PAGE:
Sutton v. Stony Brook Univ., 2020 WL 6532937, at *15 (E.D.N.Y. Nov. 5, 2020). In the
context of an academic dismissal, a student is afforded adequate process “where (1)
the school has ‘fully informed [the student] of the faculty’s dissatisfaction with [the
student’s] progress and the danger that this posed to timely graduation and continued
enrollment,’ and (2) ‘[t]he ultimate decision to dismiss [the student] was careful and
deliberate.’” Dean v. Univ. at Buffalo Sch. of Med. & Biomedical Scis., 804 F.3d 178,
191 (2d Cir. 2015) (alterations in original) (quoting Bd. of Curators of Univ. of Mo. v.
Horowitz, 435 U.S. 78, 85 (1978)).
A student dismissed for disciplinary reasons, however, is entitled greater
process. See id. (noting that the procedural requirements for academic dismissals are
“far less stringent” than those required for disciplinary dismissals). Disciplinary
dismissals require that the student receive “oral or written notice of the charges against
[her] and, if [s]he denies them, an explanation of the evidence the authorities have and
an opportunity to present h[er] side of the story.” Horowitz, 435 U.S. at 85 (quoting
Goss v. Lopez, 419 U.S. 565, 581 (1975)). But even disciplinary dismissals do not
require that a school provide the student with a formal hearing before dismissal; rather,
an “informal give-and-take” between the student and the school that “give[s] the student
‘the opportunity to characterize h[er] conduct and put it in what [s]he deems the proper
context’” is sufficient. Id. at 85-86 (quoting Goss, 419 U.S. at 584).
McGrady’s response does not address whether she claims that her dismissal
was based on academic or disciplinary reasons. See Docket Item 17. And the GCC
defendants’ papers also are unclear on that point. Compare Docket Item 9-9 (GCC
defendants’ memorandum of law) at 8 (characterizing McGrady’s dismissal as
“academic”), with Docket Item 18 (GCC defendants’ reply memorandum of law) at 5
(characterizing McGrady’s dismissal as based on “issues [that] were behavioral in
nature[,] not academic”). That confusion is understandable because “the line between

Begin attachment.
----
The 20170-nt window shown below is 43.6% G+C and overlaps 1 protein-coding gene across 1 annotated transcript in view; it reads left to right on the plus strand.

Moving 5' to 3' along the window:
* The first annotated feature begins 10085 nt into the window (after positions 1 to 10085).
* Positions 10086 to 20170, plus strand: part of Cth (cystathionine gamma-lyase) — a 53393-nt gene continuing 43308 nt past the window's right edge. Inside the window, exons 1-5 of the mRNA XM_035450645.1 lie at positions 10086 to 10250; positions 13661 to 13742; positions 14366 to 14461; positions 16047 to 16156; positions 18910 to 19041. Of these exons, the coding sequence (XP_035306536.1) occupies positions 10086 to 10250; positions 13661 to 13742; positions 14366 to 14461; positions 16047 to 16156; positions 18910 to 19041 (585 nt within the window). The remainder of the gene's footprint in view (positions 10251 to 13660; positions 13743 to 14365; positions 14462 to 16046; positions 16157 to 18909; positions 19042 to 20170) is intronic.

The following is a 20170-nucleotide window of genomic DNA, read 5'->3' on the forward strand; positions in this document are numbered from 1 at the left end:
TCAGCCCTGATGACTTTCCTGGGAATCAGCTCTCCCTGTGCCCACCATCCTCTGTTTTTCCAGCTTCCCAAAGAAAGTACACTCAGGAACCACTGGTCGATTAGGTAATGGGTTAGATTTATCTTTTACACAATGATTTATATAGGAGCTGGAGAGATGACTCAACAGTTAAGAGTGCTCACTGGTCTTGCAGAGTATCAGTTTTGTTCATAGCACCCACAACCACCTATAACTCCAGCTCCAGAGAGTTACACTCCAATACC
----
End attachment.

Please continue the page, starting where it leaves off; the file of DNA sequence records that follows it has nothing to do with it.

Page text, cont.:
academic and disciplinary decisions is not always clear.” See Wolff, 2016 WL 9022503,
“[C]ourts have considered a dismissal to be ‘academic’ where the rationale has to
do with the student’s deficiency in the skills necessary in school or in the career for
which the school is training [her], including lack of professionalism.” Id. (collecting
cases); see also Knapik v. Mary Hitchcock Mem’l Hosp., 90 F. Supp. 3d 292, 300-01 (D.
Vt. 2015) (“For the purposes of judicial review . . . ‘academic’ decisions encompass
ethics and professionalism” if those qualities are “an essential part” of the student’s
training.). Disciplinary dismissals, on the other hand, typically involve “the violation by a
student of valid rules of conduct.” Wolff, 2016 WL 9022503, at *17 (citing Horowitz, 435
U.S. at 86-90).
Here, McGrady’s dismissal was academic in nature. The Respiratory Care
Program in which she was enrolled includes clinical rotations during the “third and fourth
semesters,” Docket Item 17 at 4, and McGrady’s dismissal was based on alleged
performance concerns and professionalism issues at her clinical sites. The October 26
dismissal letter states that McGrady was dismissed because of performance issues at
the clinical sites, including an unexcused absence, tardiness, failure to follow protocol,
professionalism concerns, and extended breaks. Docket Item 9-3 at 13-16. McGrady
herself alleges that Chaya, Provenzo, and Welch raised concerns about McGrady’s
“adverse [and] underperformance issues” at the meeting with her. Docket Item 17 at 4.